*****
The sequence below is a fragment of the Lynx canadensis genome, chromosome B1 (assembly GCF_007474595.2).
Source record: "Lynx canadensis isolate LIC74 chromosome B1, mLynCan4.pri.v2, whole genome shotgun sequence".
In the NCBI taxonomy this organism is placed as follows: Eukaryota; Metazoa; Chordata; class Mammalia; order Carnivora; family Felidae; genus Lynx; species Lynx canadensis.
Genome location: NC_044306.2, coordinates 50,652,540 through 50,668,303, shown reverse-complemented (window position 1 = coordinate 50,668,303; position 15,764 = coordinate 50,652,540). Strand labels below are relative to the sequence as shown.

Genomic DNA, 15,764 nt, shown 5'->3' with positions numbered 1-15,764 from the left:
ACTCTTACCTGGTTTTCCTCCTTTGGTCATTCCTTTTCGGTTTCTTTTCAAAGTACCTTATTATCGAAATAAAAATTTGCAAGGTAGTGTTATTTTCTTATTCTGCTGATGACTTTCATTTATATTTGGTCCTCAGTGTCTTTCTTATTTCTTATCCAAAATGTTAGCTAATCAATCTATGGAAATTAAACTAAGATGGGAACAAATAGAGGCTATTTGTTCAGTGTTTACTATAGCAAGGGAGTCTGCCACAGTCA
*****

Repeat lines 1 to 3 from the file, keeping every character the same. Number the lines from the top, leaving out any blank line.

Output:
The sequence below is a fragment of the Lynx canadensis genome, chromosome B1 (assembly GCF_007474595.2).
Source record: "Lynx canadensis isolate LIC74 chromosome B1, mLynCan4.pri.v2, whole genome shotgun sequence".
In the NCBI taxonomy this organism is placed as follows: Eukaryota; Metazoa; Chordata; class Mammalia; order Carnivora; family Felidae; genus Lynx; species Lynx canadensis.